They launched their shallow draft boats on the sound side of Cedar Island in the lee of the winds and waves. I launched at the public ramp on the windward side of the island. With my mighty 2 HP Honda at full throttle, I smashed through an opening in the rocky breakwater that left only a foot clearance on either side of my 12 foot beam, directly into the teeth of a strong NE wind with waves that had been building for days. My new systems - dual tiller extensions, mid-boom sheeting, motor spray shield, and new twin windshields got tested for the first time in these wild conditions. It took a concerted effort to get everything straightened out. To clear the island, I had to sail for about 5 miles directly into the wind. The wind was so strong that it distorted my forward windshield so that it interfered with my tiller extension on the starboard side. What really saved me was the boat's ability to provide a stable platform, just inching forward under mainsail alone with the boom out, while I scrambled around making adjustments.

When I finally rounded the east end of the island it was a straight downwind sail, 20+ miles to the abandoned Rod and Gun Club site. Navigation was a big challenge. The water is shallow, and at times a narrow channel in the middle of the sound is the only way through the shallows. Waves are steep and choppy. The land is mostly low lying scrub and flats with few landmarks available on the shore. I ran aground a few times, and once, leaning over the boom while the boat pirouetted around the keel stuck in the sand, before I knew what was happening I got flung across the cockpit and ended up sprawled on my back on the tramp. I got a lesson that a boat can be sailing and jibe unexpectedly even when it is making no forward progress.

WR 17 ready for sleeping aboard at the Rod and Gun Club anchorage

These cruising grounds presented some new challenges. With the WR I needed to anchor a ways off shore, in at least a few feet of water, and that meant being fully exposed to the wind. No sheltered coves to hide in, no rocks to use to step ashore to keep my feet dry. And the tides were a challenge. They ranged between 5 feet at the Cape, 2.5 feet mid-way, and just inches at the launch ramp. Between the rain and the spray, anchoring in deep enough water to account for the tides, and wading into shore for doses of camaraderie, I was wet almost all the time.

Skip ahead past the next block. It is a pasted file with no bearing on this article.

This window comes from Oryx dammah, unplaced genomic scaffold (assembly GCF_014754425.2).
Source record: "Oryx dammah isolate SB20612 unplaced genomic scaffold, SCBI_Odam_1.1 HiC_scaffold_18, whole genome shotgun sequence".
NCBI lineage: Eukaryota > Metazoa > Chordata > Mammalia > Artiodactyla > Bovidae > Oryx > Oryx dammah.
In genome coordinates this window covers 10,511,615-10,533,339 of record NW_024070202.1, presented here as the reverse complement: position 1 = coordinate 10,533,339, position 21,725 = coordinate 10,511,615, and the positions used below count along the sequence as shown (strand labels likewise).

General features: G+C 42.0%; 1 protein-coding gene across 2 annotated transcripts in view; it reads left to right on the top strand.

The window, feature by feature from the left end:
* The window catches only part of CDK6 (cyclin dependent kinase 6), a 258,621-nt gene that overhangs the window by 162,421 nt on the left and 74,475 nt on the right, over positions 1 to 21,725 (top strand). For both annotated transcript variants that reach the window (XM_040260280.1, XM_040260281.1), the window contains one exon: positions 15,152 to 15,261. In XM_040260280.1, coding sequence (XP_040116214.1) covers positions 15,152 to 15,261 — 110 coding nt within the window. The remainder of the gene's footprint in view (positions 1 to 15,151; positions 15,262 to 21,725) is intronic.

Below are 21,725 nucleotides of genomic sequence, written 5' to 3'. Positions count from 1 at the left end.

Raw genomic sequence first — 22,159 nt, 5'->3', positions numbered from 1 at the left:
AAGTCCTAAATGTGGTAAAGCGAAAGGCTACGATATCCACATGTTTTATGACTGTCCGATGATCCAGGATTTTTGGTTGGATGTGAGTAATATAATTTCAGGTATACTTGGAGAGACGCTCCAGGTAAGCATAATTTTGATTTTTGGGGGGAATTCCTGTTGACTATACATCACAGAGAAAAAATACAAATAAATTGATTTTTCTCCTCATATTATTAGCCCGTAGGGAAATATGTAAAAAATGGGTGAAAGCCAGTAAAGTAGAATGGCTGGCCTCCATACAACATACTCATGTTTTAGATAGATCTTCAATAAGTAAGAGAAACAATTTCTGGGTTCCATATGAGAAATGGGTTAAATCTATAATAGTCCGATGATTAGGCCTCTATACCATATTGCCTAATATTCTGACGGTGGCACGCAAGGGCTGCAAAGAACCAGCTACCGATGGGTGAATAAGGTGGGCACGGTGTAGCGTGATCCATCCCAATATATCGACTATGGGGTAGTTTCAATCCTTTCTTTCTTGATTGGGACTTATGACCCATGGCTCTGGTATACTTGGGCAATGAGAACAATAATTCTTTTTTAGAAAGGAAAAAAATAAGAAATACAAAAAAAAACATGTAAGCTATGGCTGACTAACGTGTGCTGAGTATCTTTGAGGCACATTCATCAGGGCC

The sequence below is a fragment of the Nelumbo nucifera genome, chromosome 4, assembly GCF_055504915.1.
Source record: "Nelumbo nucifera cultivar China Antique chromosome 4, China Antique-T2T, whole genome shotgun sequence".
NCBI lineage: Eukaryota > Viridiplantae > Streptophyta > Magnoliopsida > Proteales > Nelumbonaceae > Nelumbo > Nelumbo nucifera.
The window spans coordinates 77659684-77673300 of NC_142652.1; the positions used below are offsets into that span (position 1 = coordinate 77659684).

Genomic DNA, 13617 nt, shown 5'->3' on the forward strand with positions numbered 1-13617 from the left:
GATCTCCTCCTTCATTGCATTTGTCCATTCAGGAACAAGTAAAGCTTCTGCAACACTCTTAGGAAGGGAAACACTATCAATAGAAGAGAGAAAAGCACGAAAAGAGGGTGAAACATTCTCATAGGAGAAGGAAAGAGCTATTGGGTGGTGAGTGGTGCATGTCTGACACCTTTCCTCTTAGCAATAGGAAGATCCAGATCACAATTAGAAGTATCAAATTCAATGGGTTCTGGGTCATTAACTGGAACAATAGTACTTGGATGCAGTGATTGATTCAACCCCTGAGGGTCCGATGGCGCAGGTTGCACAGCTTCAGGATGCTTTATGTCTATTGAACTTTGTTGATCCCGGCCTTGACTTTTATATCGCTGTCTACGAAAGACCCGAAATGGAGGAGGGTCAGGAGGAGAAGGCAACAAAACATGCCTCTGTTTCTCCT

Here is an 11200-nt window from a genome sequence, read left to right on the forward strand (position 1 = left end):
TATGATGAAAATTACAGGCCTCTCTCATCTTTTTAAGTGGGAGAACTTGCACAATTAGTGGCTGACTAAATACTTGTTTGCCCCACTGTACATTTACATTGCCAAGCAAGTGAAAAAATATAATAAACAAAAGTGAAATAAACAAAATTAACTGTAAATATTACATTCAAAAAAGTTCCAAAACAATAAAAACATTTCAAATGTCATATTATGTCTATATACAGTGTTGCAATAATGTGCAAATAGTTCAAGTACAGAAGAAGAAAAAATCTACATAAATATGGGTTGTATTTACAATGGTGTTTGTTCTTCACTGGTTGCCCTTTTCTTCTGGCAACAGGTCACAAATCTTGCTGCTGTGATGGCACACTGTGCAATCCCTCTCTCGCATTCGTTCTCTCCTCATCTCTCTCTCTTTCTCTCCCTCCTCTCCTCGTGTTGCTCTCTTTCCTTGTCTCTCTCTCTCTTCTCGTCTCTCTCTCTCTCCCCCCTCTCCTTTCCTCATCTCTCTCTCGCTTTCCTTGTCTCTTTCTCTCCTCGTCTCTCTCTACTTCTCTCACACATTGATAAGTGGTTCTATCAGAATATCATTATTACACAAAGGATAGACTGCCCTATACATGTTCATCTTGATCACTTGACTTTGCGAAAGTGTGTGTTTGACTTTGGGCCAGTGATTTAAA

Each morning the boats headed out when the crews were ready. With my continual packing and repacking, I always was last to leave. The WR draws 18 inches, so I needed to avoid the shallows that the others bumped across. I never ended up sailing in company with the other boats. This felt a little weird, but that is the way these events work. It is kind of like a race, with an extended Le Mans start, and you get to the next camping spot when you get there.

On Day 2 Paul, the event organizer sailed with me. We barreled along straight down wind, sometimes even doing a wing on wing. The boat was a stable trooper. Following the narrow, winding channel down close to Cape Lookout, we missed seeing a buoy and ran hard aground. This time I stayed ensconced in the rear cockpit, well clear of the boom and shouted out orders like an admiral. Paul scrambled on deck and dropped the main. We were able to walk the boat to deeper water, raise the main, hop on and take off.

The Laguna barrels into the anchorage at Cape Lookout

While we were getting unstuck, a major drama was unfurling. David, who was sailing his Mikesboat for the first time, was heading into Harker's Island to drop out. He unexpectedly capsized, and Sean, the Moffitt boy superhero, jumped in and helped David right his boat and motor into the dock. Pete Lamarche, who had come all the way from Ontario with a sweet little sloop, dropped out as well. He had purchased a new GPS, but found when underway that he needed internet access on a computer to initialize it. He also had no charts and no VHF radio.

We arrived at Cape Lookout to find Tony Day happily hard aground at the camping spot in his Core Sound Princess, a very sweet, moderate-draft boat, that had been his labor of love for 3 years. We were now down to four boats from the original eight that had rolled into Cedar Island planning to go the distance. I headed for shore to camp, but, after the only protected flat spot we found to set up our tents filled with water at high tide and everyone moved to higher but lumpy ground, I headed back out and pitched my tent on the boat. The winds picked up to 25+ knots with gusts in the 30's, the rain pelted down in sheets, the tent bowed, held, and I stayed dry. I had spent a lot of time fabricating an oval out of PVC pipe - it was even spring loaded - to secure the gasket my wife had sewn around the hole in the tent floor to keep it tight against the center cockpit sides.